The above is described in detail in the Vedas and is called as the vidya of five fires (panchagni vidya). The five fires are:

  1. svarga or heaven
  2. The rain cloud
  3. earth
  4. man and
  5. woman – as explained above;
What are the types of persons who reach svarga.

Some people do good and meritorious works, like performing the yaga, or digging ponds, for the good of the people. Such persons go through the path of smoke, night, krishnapaksha, dakshinayana, the world of manes (pitrus) etc. and – reach the Moon god. Such people, who have done good work and reach the moon, through the path of smoke, enjoy the fruits of their action in svarga. Then they come back into this world, as described above.

Explain the types of persons, who reach Paramapada, i.e., attain moksha, and their passage.

Those who perform bhakti yoga or adopt the path of prapatti, also reach the moon, but by a different route, the route of the devas. They go through the path of light, suklapaksha, uttarayana, air, sun and moon. People, who after the bhakti yoga or prapatti reach the moon this way, go further beyond to reach Paramapada. There is a big tank called Irammadiyam. Then the sacred river Viraja is there. On the banks of the river Viraja, the Jivatma casts off his subtle body, consisting of the senses and elements in the subtle form, along with the principal vital air. Then he enters the Paramapada.

What happens in Paramapada?

He is welcomed there by others. He sees the Lord,with Mahalakshmi, reclining on Adisesha. He announces himself to the Lord and is received by Him. After that, it is eternal bliss for him.

Where is this described?

This is described in detail, in Kaushitaki Upanishad and also in Sri Vaikunta Gadya of Ramanuja.

What happens to those, who have done only bad things, who have never done any good things in their life?

Those, who have done only bad things; and who have not done any good things in their life; do not go either by the path of smoke or by the path of light, to the moon. There is no question of the five fires for them, i.e., coming through the rains, down to the earth. They are repeatedly re-born in this world, as trees, animals, birds, and so on.

So, how do you categorise the departure of beings, after death?

There are three ways of passage for the beings, after death, as follows:

  1. Those, who have done bhakti or prapatti, go by the path of Light to the Moon and then on, they attain moksha or Paramapada. There is no return for them, from the Paramapada.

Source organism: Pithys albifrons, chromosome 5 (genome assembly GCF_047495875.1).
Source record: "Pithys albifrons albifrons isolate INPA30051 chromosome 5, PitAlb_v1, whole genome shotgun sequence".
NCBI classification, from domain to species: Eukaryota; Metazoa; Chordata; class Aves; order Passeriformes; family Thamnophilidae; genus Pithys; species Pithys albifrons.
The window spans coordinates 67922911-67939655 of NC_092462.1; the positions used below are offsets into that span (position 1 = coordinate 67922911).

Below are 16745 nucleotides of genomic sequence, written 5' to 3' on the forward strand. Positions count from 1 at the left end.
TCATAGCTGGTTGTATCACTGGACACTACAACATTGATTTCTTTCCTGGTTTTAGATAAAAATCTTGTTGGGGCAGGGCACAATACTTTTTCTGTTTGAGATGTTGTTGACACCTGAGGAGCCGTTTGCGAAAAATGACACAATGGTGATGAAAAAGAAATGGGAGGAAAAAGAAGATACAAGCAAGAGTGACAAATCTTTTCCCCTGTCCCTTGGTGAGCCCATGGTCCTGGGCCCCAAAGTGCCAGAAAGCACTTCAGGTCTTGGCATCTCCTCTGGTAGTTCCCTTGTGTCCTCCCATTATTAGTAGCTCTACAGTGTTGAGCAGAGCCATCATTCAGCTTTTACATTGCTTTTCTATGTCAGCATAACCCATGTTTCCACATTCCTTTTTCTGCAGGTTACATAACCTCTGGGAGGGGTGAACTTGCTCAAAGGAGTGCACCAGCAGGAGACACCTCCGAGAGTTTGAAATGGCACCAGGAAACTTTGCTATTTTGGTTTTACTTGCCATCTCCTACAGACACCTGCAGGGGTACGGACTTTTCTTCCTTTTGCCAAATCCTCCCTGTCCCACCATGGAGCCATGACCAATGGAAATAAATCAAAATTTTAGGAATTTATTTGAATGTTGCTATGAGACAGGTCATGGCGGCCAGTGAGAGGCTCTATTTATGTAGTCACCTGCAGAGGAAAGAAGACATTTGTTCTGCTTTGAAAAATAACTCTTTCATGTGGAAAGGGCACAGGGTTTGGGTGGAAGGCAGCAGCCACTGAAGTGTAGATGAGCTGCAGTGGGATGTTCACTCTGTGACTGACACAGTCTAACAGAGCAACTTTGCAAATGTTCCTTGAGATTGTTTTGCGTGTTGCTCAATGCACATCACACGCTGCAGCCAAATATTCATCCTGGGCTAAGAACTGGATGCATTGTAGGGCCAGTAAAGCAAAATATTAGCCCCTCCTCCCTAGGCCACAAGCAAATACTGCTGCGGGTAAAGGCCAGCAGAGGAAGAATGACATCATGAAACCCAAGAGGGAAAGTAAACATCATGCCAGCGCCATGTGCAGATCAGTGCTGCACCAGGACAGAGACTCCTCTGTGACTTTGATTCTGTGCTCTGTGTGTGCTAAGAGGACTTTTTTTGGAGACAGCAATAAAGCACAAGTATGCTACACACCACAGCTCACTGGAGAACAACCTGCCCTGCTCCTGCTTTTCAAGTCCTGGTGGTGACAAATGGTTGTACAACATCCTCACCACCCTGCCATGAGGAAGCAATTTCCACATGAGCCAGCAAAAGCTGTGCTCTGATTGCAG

2. Those, who have done good things, like digging ponds for the benefit of the people, performing yagas or giving gifts to the deserving, go through the path of smoke and reach the moon. Thereafter, they enjoy the fruits of their good deeds in svarga. Afterwards, they come down to this world, through the five fires, with a balance of their karmas. Depending upon the balance of the karmas, they are born in this world, as human beings, animals or birds.
  3. Those, who have done only bad things and have not done any good things, are repeatedly born and re-borm in this world itself, as trees, animals and birds.
A person has done prapatti and he is assured of moksha. At the time of death, what happens to the good karma, (punya) that he has earned so far; and similarly, to any bad karmas which also he earned so far?

Now he leaves off both the results of the good karmas and bad karmas. The Upanishads say that, at the time of death, his good karma is distributed to his relatives and friends. The sins or bad karmas are distributed to persons who hated him.

Do you mean to say that, for a person who has done Prapatti, even his good karmas are of no use?

When a person, who has done prapatti, attains moksha after death, his good karmas are also of no use to him. The good karmas of a person are useful to him, only when he attains svarga and not moksha.

Then, why should a man, who has done prapatti, do anything good in this world, since they are of no use to him?

So long as a person, who has done prapatti, is alive in this world, he has also to obey the sastras. He has to do good things voluntarily, for the pleasure of the Lord. That is why, whatever good things we do, we do for the pleasure of the Lord. We call this Sattvika tyaga.